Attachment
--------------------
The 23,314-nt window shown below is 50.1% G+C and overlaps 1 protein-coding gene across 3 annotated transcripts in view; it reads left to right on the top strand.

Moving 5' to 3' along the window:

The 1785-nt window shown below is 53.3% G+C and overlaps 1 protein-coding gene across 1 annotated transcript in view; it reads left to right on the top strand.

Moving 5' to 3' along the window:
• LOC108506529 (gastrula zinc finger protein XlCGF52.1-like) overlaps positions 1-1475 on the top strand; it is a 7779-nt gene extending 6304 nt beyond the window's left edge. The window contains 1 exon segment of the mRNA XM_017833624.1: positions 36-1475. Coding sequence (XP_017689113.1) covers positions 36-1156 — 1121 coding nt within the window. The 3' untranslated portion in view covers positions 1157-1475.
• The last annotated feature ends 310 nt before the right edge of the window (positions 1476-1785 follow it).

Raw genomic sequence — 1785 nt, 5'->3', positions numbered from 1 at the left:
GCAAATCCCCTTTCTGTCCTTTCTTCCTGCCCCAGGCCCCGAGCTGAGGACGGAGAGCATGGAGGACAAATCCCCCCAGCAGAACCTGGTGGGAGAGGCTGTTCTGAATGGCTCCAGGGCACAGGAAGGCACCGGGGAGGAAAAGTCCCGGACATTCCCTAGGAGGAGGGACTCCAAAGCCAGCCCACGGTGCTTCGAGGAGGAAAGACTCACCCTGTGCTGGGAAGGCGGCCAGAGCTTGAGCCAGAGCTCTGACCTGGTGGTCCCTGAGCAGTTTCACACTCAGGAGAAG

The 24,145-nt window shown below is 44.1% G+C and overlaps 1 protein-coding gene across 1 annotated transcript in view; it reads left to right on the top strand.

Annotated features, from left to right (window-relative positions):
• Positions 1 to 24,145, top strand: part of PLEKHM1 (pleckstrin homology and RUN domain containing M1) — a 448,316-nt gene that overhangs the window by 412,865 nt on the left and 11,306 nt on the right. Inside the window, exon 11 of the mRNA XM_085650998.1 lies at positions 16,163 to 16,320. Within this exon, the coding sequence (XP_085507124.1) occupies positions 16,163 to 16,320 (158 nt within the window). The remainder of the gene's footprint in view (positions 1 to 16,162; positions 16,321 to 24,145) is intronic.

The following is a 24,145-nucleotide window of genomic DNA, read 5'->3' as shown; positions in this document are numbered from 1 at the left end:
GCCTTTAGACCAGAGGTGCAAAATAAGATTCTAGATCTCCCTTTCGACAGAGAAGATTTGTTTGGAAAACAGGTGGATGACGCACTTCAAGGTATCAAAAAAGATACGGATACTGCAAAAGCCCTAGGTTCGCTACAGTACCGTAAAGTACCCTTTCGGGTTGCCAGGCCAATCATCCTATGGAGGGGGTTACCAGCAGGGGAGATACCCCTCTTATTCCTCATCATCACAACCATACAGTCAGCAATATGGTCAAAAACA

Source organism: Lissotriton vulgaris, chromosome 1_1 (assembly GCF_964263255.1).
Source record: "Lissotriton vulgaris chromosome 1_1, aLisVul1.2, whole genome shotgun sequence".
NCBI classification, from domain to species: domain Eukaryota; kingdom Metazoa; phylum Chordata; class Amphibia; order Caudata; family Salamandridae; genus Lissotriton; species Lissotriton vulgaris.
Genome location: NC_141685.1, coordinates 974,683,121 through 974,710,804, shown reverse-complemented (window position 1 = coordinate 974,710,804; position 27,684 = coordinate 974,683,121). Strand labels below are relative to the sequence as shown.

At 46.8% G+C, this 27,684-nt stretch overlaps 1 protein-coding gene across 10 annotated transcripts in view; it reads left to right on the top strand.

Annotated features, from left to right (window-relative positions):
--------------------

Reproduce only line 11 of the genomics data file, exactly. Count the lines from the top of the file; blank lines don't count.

• Positions 1 to 24,145, top strand: part of PLEKHM1 (pleckstrin homology and RUN domain containing M1) — a 448,316-nt gene that overhangs the window by 412,865 nt on the left and 11,306 nt on the right. Inside the window, exon 11 of the mRNA XM_085650998.1 lies at positions 16,163 to 16,320. Within this exon, the coding sequence (XP_085507124.1) occupies positions 16,163 to 16,320 (158 nt within the window). The remainder of the gene's footprint in view (positions 1 to 16,162; positions 16,321 to 24,145) is intronic.